Org. Synth. 1945, 25, 55
DOI: 10.15227/orgsyn.025.0055
[Benzaldehyde, m-hydroxy-]
Submitted by R. B. Woodward
Checked by C. S. Hamilton and Raymond J. Andres.
1. Procedure
A solution of 450 g. (2 moles) of powdered stannous chloride dihydrate (Note 1) in 600 ml. of concentrated hydrochloric acid in a 3-l. beaker provided with an efficient mechanical stirrer is cooled in an ice-salt bath. When the temperature of the solution has fallen to 5°, the ice bath is removed, and 100 g. (0.66 mole) of m-nitrobenzaldehyde (Note 2) is added in one portion. The temperature rises slowly at first, reaching 25–30° in about 5 minutes. As it then rises rapidly to about 100° the ice-salt bath is again placed around the beaker. Stirring must be vigorous or the reaction mixture may be forced out of the beaker (Note 3). During the reaction the m-nitrobenzaldehyde dissolves, and an almost clear red solution is obtained. The solution is cooled with very slow stirring (Note 4) in an ice-salt mixture for 2.5 hours. The orange-red paste of the stannichloride of m-aminobenzaldehyde (Note 5) is filtered on a sintered-glass funnel (Note 6).
A suspension of the material in 600 ml. of concentrated hydrochloric acid is stirred mechanically in a 3-l. beaker which is set in an ice-salt bath. A solution of 46 g. of sodium nitrite in 150 ml. of water in a 250-ml. dropping funnel fixed with its stem below the surface of the suspension is added slowly while the temperature of the mixture is kept at 4–5° (Note 7). After the addition is completed (in approximately 80 minutes), stirring in the ice-salt bath is continued for 1 hour to crystallize completely the stannichloride of the diazonium salt. The reddish brown salt is filtered on a sintered glass funnel (Note 6).
The damp salt is added cautiously in small portions to 1.7 l. of boiling water in a 4-l. beaker in the course of 40 minutes. During the reaction, the water lost by vaporization is replaced (Note 8). The solution is treated with 4 g. of Norit, boiled a few minutes, and filtered hot. The red filtrate is kept in an icebox for 12–16 hours; during this time scratching is employed occasionally to induce crystallization (Note 9). The yield of orange crystals melting at 99–101° is 48–52 g. (59–64%). A solution of this product in about 1 l. of boiling benzene is treated with Norit, filtered, and concentrated to 300 ml. On cooling, 41–45 g. (51–56%) of light-tan crystals melting at 101–102° is obtained (Note 10).
2. Notes
1. A chemically pure grade of stannous chloride (SnCl2·2H2O) should be used. Lower yields are obtained with technical stannous chloride.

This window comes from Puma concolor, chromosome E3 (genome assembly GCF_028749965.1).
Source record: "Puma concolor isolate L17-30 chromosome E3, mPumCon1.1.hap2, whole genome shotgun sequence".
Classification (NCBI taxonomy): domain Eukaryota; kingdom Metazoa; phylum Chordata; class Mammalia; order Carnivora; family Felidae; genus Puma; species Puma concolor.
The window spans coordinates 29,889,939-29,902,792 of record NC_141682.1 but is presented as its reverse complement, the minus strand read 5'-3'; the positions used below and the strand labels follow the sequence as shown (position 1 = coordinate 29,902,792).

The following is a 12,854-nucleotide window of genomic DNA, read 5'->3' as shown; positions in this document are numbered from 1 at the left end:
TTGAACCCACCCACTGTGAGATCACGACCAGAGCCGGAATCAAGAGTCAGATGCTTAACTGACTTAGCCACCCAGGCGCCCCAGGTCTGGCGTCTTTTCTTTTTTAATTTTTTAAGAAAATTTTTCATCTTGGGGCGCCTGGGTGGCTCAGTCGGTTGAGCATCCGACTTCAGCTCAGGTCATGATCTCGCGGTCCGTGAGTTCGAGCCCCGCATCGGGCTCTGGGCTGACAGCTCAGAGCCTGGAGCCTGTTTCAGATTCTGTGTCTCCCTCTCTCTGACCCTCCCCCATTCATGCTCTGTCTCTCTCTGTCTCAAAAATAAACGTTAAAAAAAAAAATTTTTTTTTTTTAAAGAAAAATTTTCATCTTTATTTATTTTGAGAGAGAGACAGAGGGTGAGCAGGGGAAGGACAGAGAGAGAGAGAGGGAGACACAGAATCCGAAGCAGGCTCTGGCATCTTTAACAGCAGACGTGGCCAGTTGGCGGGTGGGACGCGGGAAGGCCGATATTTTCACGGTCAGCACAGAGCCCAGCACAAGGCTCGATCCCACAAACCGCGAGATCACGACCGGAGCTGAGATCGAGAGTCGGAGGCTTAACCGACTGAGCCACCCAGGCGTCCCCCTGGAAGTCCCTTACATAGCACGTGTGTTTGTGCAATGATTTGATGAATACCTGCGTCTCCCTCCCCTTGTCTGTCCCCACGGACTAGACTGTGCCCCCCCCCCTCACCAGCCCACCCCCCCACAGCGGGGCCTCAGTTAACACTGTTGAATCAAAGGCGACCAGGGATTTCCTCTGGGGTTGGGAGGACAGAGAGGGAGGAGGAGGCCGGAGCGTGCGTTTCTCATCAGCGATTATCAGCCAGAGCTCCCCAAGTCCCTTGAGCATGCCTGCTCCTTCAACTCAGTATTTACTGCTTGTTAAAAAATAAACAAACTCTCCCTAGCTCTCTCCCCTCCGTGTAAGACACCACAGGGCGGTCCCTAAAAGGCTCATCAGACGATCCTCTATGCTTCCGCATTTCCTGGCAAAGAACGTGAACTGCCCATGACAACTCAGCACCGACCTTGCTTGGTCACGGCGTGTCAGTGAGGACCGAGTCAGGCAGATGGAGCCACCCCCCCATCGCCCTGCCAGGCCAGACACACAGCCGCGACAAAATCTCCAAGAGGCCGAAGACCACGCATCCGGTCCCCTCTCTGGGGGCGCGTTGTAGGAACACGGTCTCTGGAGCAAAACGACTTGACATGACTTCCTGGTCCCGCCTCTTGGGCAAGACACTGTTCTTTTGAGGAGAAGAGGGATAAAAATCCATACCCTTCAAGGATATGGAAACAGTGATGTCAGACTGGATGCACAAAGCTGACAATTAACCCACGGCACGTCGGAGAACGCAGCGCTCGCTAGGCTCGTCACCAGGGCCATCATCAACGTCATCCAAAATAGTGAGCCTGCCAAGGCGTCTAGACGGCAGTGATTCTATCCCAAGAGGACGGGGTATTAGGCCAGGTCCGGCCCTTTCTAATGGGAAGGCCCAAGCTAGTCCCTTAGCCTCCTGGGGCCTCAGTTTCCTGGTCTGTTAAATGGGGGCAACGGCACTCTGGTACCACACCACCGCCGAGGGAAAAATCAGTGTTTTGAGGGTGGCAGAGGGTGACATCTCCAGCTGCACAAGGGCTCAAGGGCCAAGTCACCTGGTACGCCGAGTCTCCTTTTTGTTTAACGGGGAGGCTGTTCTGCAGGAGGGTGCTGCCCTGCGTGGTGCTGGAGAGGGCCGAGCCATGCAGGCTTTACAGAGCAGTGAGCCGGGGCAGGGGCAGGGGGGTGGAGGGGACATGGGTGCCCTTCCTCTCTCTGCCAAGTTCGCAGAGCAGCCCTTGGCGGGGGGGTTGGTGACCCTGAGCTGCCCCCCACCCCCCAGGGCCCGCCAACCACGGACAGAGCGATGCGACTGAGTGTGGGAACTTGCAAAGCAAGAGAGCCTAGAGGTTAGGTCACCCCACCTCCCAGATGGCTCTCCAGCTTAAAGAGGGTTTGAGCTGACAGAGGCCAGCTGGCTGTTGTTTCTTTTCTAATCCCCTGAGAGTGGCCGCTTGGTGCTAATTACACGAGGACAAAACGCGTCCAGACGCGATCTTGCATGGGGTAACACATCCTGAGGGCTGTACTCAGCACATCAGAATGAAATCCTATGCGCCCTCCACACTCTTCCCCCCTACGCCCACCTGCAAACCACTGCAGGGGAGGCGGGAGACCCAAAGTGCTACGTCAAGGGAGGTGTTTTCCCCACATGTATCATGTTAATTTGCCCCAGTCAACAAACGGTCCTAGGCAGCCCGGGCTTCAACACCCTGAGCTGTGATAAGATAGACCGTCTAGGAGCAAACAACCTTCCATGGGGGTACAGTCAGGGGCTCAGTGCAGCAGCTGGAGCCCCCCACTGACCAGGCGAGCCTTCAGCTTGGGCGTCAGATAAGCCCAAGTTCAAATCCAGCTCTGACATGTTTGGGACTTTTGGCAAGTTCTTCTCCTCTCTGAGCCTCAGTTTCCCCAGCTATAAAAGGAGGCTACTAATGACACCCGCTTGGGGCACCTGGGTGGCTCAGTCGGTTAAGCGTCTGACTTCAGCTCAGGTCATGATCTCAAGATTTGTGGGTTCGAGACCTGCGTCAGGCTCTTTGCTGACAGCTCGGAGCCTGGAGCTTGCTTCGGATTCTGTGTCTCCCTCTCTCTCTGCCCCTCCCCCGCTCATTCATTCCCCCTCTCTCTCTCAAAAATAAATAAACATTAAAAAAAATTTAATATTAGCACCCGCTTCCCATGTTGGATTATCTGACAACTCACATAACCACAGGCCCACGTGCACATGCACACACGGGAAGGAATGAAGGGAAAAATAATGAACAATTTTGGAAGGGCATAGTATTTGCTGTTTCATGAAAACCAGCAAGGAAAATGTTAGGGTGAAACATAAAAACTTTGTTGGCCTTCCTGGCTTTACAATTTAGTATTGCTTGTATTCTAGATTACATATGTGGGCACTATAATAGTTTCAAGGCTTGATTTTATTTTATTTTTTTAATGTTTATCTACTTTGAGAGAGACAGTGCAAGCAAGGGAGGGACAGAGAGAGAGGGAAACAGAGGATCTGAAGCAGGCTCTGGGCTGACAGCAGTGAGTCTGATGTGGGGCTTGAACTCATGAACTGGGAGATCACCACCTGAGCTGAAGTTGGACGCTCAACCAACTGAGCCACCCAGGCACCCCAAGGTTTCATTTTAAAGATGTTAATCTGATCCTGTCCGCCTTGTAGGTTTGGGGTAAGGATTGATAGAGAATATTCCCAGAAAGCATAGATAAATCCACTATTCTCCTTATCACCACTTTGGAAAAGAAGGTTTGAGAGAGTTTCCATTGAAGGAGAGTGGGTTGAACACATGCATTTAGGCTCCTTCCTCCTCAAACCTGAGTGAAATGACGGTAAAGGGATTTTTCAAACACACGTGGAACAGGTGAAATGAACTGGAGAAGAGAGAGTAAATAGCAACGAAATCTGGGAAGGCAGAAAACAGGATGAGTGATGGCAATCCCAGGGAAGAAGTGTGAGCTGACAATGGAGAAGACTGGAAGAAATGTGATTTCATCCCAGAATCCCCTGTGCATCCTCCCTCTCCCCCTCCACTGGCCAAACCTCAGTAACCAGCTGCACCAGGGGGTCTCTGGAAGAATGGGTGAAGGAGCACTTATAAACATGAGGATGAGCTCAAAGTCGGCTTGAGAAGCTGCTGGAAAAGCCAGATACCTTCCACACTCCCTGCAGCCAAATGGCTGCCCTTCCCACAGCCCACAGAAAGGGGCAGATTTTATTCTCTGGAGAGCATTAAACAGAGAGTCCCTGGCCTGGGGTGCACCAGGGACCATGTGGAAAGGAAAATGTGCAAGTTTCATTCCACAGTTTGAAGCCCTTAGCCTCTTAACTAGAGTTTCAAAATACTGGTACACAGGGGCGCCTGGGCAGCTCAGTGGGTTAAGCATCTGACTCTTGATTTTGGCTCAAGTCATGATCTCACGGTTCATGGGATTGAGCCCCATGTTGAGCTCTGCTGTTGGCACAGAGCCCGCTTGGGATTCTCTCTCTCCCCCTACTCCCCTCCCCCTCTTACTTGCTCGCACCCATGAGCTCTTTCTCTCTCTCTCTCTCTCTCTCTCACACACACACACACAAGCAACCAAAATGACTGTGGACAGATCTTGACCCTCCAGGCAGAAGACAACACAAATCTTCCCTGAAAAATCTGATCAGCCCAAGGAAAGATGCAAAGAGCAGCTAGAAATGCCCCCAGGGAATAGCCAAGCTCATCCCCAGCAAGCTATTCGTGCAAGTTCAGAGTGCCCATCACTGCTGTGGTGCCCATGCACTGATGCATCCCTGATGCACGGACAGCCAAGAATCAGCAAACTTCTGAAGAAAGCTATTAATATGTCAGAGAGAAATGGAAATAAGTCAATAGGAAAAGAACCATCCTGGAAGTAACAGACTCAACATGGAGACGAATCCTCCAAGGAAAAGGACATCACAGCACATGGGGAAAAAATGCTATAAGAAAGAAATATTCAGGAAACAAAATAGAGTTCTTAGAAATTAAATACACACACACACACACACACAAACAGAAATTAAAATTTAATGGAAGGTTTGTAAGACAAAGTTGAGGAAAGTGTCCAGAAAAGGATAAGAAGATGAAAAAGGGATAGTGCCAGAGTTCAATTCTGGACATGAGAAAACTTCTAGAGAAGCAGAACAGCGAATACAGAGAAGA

2. A practical grade of m-nitrobenzaldehyde (m.p. 52–55°) was used by the submitter. The checkers used Eastman's m-nitrobenzaldehyde (m.p. 57–58°).
3. Less satisfactory yields are obtained when the reaction is moderated by the addition of the m-nitrobenzaldehyde in several portions.
4. Stirring must be very slow since gradual cooling is necessary in order to obtain particles large enough to permit fairly rapid filtration.
5. The exact formula of the m-aminobenzaldehyde stannichloride is not known.
6. As a substitute for the sintered-glass funnel, a large Büchner funnel provided with an asbestos fiber mat under the filter paper will serve. The asbestos mat can be washed and used repeatedly.
7. Best results are obtained by keeping the temperature during diazotization at 4–5°. Below 0° the speed of diazotization is greatly decreased, and above 5° the diazonium salt begins to decompose.
8. Concentrating the solution below 1.7 l. results in markedly decreased purity.
9. If scratching does not succeed in inducing crystallization, a small portion of the solution may be removed and evaporated for seed.
10. According to the submitter, further purification can be effected by sublimation: the material is placed in the bottom of a Pyrex desiccator which is then evacuated and placed on a steam bath overnight. The mat of interwoven needles can be removed easily. One crystallization from benzene gives 37–40 g. (47–49%) of needles melting at 103–104°.
3. Discussion
m-Hydroxybenzaldehyde has been made by reduction of m-hydroxybenzoic acid with sodium amalgam in weak acid solution;1 by oxidation of the arylsulfonic ester ArSO2OC6H4CH3 with manganese dioxide and sulfuric acid to the corresponding derivative of m-hydroxybenzaldehyde ArSO2OC6H4CHO and hydrolysis of the latter with concentrated sulfuric acid;2 from m-dichloromethylphenyl benzoate by heating with water and calcium carbonate under a pressure of 4–5 atm.3 The present method is derived from that of Tiemann and Ludwig4 and is similar to the procedure for the preparation of m-chlorobenzaldehyde.5
This preparation is referenced from:

References and Notes
  1. Sandmann, Ber., 14, 969 (1881).
  2. Ger. pat. 162,322 (Chem. Zentr., 1905 II, 726).
  3. Raschig, Ger. pat. 233,631 [Chem. Zentr., 1911 I, 1388; Frdl., 10, 163 (1910–1912)].
  4. Tiemann and Ludwig, Ber., 15, 2045 (1882); Rieche, Ber., 22, 2348 (1889); Ger. pat. 18,016 [Frdl., 1, 586 (1888)]; Subak, Monatsh., 24, 167 (1903).
  5. Org. Syntheses Coll. Vol. 2, 130 (1943).

Chemical Abstracts Nomenclature (Collective Index Number);
(Registry Number)

sulfuric acid (7664-93-9)

hydrochloric acid (7647-01-0)

Benzene (71-43-2)

sodium nitrite (7632-00-0)

stannous chloride

calcium carbonate (471-34-1)

Norit (7782-42-5)

sodium (13966-32-0)

manganese dioxide (1313-13-9)

stannous chloride dihydrate (10025-69-1)

Benzaldehyde, m-hydroxy-,
m-Hydroxybenzaldehyde (100-83-4)

m-Chlorobenzaldehyde (587-04-2)

m-hydroxybenzoic acid (99-06-9)

m-Nitrobenzaldehyde (99-61-6)

m-aminobenzaldehyde (1709-44-0)

m-dichloromethylphenyl benzoate